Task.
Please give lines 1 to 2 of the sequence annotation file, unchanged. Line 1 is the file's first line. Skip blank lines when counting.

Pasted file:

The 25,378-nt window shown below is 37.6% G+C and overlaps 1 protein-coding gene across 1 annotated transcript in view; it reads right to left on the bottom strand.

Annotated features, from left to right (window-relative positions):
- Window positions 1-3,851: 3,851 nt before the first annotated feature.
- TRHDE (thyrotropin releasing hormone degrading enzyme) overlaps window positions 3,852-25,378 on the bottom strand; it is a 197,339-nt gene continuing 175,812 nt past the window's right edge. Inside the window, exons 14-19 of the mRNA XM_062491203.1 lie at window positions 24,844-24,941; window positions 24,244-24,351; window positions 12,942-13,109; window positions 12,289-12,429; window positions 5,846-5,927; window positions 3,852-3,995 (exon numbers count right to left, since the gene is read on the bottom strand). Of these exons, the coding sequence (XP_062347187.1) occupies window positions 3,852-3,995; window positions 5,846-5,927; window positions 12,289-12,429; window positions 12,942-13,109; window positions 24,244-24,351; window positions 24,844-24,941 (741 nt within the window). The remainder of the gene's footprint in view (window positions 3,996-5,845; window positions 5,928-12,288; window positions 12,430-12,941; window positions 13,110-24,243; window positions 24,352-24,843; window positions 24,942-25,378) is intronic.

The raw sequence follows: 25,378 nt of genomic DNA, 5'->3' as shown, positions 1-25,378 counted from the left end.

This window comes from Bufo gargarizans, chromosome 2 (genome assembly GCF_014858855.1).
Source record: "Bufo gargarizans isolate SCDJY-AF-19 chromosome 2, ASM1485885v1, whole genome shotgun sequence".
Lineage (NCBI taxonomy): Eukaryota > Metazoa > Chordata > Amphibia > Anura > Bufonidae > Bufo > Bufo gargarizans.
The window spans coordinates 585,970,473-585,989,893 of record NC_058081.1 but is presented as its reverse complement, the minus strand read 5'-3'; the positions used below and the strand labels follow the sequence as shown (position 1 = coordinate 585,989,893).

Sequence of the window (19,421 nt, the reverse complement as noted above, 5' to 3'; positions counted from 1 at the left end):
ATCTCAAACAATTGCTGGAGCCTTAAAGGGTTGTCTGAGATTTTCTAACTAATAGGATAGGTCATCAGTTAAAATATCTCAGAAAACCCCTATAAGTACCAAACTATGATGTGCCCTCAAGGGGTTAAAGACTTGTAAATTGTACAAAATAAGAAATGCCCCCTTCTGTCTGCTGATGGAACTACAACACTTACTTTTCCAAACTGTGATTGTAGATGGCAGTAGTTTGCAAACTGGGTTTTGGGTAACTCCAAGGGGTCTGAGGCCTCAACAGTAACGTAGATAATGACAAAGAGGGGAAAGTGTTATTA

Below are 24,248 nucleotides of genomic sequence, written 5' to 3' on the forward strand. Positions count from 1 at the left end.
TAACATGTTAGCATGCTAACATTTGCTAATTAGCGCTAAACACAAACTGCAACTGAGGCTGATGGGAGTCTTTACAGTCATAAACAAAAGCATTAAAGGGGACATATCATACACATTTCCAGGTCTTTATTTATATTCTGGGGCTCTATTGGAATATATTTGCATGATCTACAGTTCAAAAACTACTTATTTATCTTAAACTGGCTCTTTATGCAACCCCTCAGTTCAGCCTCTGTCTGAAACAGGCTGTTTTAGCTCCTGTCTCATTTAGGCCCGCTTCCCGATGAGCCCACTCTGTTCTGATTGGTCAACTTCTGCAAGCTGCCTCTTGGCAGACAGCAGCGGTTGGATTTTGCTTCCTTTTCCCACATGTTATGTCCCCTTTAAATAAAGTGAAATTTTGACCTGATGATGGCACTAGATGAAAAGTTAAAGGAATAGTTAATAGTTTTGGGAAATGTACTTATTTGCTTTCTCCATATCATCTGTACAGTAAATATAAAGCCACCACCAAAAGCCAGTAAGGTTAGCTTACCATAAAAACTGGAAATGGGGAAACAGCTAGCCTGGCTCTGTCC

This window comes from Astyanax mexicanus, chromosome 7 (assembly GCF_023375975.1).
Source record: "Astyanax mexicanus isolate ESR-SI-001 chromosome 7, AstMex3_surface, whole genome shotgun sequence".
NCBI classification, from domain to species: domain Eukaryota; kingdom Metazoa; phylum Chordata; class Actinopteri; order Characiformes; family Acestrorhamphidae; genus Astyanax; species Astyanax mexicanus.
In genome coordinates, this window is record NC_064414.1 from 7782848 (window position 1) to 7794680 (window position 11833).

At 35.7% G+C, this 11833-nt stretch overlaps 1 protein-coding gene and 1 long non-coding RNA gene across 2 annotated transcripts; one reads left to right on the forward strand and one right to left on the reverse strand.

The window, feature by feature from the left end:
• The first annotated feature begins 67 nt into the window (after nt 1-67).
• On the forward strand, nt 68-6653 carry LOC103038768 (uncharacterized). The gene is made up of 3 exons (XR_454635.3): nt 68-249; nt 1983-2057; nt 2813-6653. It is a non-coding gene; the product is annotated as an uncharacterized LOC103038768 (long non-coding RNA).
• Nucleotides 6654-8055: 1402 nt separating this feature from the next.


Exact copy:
The 25,378-nt window shown below is 37.6% G+C and overlaps 1 protein-coding gene across 1 annotated transcript in view; it reads right to left on the bottom strand.

Annotated features, from left to right (window-relative positions):